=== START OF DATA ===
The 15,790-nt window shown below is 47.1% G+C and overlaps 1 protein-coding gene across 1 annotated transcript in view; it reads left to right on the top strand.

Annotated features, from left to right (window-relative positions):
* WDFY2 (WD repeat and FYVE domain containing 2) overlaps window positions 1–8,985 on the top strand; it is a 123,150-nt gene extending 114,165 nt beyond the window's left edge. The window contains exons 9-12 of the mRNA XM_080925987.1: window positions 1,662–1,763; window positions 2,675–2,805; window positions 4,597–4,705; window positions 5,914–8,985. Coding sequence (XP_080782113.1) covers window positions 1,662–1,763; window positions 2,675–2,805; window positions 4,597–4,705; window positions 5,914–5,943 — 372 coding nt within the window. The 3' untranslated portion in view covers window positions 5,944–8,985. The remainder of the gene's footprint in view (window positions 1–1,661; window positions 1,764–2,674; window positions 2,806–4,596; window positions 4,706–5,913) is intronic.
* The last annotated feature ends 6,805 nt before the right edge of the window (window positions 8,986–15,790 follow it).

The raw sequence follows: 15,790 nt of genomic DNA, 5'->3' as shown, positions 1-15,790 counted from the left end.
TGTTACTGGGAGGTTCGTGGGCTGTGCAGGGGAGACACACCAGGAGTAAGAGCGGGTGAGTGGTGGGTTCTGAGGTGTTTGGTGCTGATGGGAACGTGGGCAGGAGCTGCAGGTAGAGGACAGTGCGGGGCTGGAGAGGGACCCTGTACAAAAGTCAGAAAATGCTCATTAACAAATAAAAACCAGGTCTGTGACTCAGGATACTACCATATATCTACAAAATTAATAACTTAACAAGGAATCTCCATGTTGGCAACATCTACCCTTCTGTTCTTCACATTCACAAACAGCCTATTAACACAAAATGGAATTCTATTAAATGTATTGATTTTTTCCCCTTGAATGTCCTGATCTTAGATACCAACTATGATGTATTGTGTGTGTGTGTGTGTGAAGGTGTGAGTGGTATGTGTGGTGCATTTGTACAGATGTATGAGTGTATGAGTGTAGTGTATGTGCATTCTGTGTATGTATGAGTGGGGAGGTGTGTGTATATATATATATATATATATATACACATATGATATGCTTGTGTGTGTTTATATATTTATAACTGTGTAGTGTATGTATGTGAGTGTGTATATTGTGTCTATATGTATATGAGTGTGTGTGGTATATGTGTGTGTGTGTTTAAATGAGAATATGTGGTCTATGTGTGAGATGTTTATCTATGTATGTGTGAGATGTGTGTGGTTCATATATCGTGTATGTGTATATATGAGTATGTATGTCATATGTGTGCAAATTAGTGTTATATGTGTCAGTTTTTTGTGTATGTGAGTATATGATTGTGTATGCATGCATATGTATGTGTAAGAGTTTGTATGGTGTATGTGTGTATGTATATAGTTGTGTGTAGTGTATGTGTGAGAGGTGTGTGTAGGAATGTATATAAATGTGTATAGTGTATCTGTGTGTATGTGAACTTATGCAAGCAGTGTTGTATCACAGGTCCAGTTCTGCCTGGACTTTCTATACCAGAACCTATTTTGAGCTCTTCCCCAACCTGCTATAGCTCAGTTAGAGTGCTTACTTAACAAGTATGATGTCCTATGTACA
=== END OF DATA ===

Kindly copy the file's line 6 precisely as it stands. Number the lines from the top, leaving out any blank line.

TGTTACTGGGAGGTTCGTGGGCTGTGCAGGGGAGACACACCAGGAGTAAGAGCGGGTGAGTGGTGGGTTCTGAGGTGTTTGGTGCTGATGGGAACGTGGGCAGGAGCTGCAGGTAGAGGACAGTGCGGGGCTGGAGAGGGACCCTGTACAAAAGTCAGAAAATGCTCATTAACAAATAAAAACCAGGTCTGTGACTCAGGATACTACCATATATCTACAAAATTAATAACTTAACAAGGAATCTCCATGTTGGCAACATCTACCCTTCTGTTCTTCACATTCACAAACAGCCTATTAACACAAAATGGAATTCTATTAAATGTATTGATTTTTTCCCCTTGAATGTCCTGATCTTAGATACCAACTATGATGTATTGTGTGTGTGTGTGTGTGAAGGTGTGAGTGGTATGTGTGGTGCATTTGTACAGATGTATGAGTGTATGAGTGTAGTGTATGTGCATTCTGTGTATGTATGAGTGGGGAGGTGTGTGTATATATATATATATATATATATACACATATGATATGCTTGTGTGTGTTTATATATTTATAACTGTGTAGTGTATGTATGTGAGTGTGTATATTGTGTCTATATGTATATGAGTGTGTGTGGTATATGTGTGTGTGTGTTTAAATGAGAATATGTGGTCTATGTGTGAGATGTTTATCTATGTATGTGTGAGATGTGTGTGGTTCATATATCGTGTATGTGTATATATGAGTATGTATGTCATATGTGTGCAAATTAGTGTTATATGTGTCAGTTTTTTGTGTATGTGAGTATATGATTGTGTATGCATGCATATGTATGTGTAAGAGTTTGTATGGTGTATGTGTGTATGTATATAGTTGTGTGTAGTGTATGTGTGAGAGGTGTGTGTAGGAATGTATATAAATGTGTATAGTGTATCTGTGTGTATGTGAACTTATGCAAGCAGTGTTGTATCACAGGTCCAGTTCTGCCTGGACTTTCTATACCAGAACCTATTTTGAGCTCTTCCCCAACCTGCTATAGCTCAGTTAGAGTGCTTACTTAACAAGTATGATGTCCTATGTACA